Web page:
by circletimessquare on Fri Aug 18, 2006 at 02:45:38 AM EST



The tigers of wrath are wiser than the horses of instruction.

[ Parent ]
Errr... (none / 1) (#62)
by Pseudonym on Sun Aug 20, 2006 at 06:31:11 PM EST

I don't like the "rocky planet" definition, because there's no way to know how much of the mass of a planet is solid. Over 50% of the mass of the Earth is liquid, and we have no idea if that's also true of other planets until we see a volcano actually erupting.


sub f{($f)=@_;print"$f(q{$f});";}f(q{sub f{($f)=@_;print"$f(q{$f});";}f});
[ Parent ]
It's not all that hard (none / 1) (#67)
by godix on Mon Aug 21, 2006 at 11:44:59 AM EST

There are a couple things we can easily look at. First of all if there's no evidence of volcanic activity that lets us know the crust is solid enough that internal forces can't tear it apart so it obviously must be much more solid than the Earth. We can't tell if it's 50% or not but we can tell it's solid enough that the planet acts different than earth which is really the point of classifying it as a 'rocky planet'.

Another fairly easy way to make a decent guess is to look at the planets magnetic field. Currently we believe magnetic fields are caused by the core spinning faster than the mantle (although for very close planets the solar wind plays a role as well). Little or no magnetic field means the planet is pretty solid, solid enough the core can't spin much faster than the mantle at least.



- An egotist is someone who thinks they're almost as good as I am.
[ Parent ]

A planet is (3.00 / 2) (#11)
by Kronecker on Fri Aug 18, 2006 at 04:22:32 AM EST

anything that orbits a star and has been brought into a spherical (surface-) shape by its own gravity.

--
At some point we have to face down a culture in which not only the mob in the street but the highest judges and academics talk like crazies. - Mark Steyn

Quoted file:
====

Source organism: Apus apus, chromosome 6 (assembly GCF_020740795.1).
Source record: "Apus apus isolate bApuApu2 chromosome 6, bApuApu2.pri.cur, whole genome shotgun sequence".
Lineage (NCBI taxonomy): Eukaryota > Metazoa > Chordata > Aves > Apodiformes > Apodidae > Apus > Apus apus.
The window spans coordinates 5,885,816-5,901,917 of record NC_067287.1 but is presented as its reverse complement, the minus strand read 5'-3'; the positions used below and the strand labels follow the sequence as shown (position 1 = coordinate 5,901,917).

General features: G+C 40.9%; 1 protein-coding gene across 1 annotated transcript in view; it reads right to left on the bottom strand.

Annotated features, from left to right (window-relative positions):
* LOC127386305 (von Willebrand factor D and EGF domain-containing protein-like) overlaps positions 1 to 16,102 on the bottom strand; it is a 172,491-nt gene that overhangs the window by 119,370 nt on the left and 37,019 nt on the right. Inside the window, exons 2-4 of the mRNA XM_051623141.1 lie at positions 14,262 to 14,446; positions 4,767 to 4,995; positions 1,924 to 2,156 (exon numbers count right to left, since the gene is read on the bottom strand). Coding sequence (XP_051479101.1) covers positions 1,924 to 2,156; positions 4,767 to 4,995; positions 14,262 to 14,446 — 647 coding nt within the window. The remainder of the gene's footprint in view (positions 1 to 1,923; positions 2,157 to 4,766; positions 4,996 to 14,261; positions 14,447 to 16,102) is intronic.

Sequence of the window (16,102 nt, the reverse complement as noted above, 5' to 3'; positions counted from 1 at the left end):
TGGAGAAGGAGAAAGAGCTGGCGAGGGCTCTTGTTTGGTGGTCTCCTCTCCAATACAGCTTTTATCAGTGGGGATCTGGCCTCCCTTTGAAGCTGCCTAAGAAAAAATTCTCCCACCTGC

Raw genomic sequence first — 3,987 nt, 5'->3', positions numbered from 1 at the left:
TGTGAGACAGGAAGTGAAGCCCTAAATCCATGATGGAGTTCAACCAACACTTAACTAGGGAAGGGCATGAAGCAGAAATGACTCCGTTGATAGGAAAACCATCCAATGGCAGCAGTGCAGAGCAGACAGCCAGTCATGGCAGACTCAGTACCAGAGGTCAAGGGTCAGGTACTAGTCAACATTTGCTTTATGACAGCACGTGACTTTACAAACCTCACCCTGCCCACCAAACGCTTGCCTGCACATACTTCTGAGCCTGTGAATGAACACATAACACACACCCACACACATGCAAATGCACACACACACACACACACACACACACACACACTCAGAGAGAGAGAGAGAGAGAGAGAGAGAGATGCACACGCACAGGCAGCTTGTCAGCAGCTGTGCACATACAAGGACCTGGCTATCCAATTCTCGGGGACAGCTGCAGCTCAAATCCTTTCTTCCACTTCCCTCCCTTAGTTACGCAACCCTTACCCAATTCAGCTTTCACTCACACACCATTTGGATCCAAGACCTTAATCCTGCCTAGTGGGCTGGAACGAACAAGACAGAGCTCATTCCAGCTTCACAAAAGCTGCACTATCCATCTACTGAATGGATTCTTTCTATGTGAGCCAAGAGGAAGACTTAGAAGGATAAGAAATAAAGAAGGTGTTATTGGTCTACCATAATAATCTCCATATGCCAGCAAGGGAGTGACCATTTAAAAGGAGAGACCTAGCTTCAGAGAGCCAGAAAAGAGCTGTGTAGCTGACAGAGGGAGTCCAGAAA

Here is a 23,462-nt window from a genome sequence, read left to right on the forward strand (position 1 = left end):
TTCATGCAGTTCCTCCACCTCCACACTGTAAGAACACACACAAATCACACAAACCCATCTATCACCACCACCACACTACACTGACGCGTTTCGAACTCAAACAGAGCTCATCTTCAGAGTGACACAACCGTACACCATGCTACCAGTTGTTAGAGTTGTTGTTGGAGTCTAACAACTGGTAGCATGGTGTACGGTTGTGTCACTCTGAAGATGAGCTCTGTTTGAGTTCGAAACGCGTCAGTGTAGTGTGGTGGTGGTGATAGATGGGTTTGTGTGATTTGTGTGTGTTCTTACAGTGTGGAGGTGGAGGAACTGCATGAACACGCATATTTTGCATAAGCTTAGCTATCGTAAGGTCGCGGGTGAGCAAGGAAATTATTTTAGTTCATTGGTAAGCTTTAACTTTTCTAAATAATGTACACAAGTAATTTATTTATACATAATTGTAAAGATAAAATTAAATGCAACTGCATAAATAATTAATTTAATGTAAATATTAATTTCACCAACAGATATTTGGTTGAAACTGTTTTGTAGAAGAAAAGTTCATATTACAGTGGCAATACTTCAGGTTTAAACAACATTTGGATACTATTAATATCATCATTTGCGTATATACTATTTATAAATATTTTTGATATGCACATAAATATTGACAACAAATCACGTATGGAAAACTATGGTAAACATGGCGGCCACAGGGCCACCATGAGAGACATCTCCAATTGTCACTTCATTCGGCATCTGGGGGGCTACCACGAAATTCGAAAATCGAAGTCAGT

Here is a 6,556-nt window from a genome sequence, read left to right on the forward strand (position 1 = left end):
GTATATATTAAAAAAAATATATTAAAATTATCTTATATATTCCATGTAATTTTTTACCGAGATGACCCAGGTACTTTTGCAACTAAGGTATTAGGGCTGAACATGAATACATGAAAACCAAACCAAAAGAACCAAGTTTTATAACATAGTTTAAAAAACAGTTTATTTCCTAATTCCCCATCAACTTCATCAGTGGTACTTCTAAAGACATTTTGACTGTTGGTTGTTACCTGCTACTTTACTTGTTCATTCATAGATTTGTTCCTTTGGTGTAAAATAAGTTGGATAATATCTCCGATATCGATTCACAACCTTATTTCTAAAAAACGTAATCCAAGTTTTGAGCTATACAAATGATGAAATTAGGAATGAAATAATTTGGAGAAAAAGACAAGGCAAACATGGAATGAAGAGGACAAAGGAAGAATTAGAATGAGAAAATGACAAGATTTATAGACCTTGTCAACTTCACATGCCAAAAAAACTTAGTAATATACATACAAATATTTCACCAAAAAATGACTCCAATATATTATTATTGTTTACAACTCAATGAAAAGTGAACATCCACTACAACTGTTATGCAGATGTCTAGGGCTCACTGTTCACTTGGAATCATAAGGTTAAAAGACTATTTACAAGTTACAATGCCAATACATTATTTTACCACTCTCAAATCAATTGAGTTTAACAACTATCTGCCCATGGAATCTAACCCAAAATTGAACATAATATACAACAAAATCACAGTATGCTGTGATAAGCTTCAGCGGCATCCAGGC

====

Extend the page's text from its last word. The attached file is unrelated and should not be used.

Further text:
what is titan? (1.50 / 1) (#12)
by circletimessquare on Fri Aug 18, 2006 at 04:27:26 AM EST

i think that earth has more in common with titan than it does with mercury

i think that when we talk about classifying spherical objects, whether or not it has an atmosphere should be more important than what it orbits

so i say titan: planet

mercury: moon

and i think that as we find more and more exotic orbital configurations out there beyond our solar system, the "what its made of" will indeed become more important of a concept than "what it orbits"


The tigers of wrath are wiser than the horses of instruction.

[ Parent ]

Well I don't know (none / 1) (#15)
by Kronecker on Fri Aug 18, 2006 at 05:27:59 AM EST

I think the whole debate is kind of pointless and boring really. Maybe we should just call planets "any spacestuff that we've colonised" for political reasons.

--
At some point we have to face down a culture in which not only the mob in the street but the highest judges and academics talk like crazies. - Mark Steyn
[ Parent ]
If Titan is not a moon, it's... (3.00 / 2) (#17)
by toleransi on Fri Aug 18, 2006 at 08:23:09 AM EST

A platypus?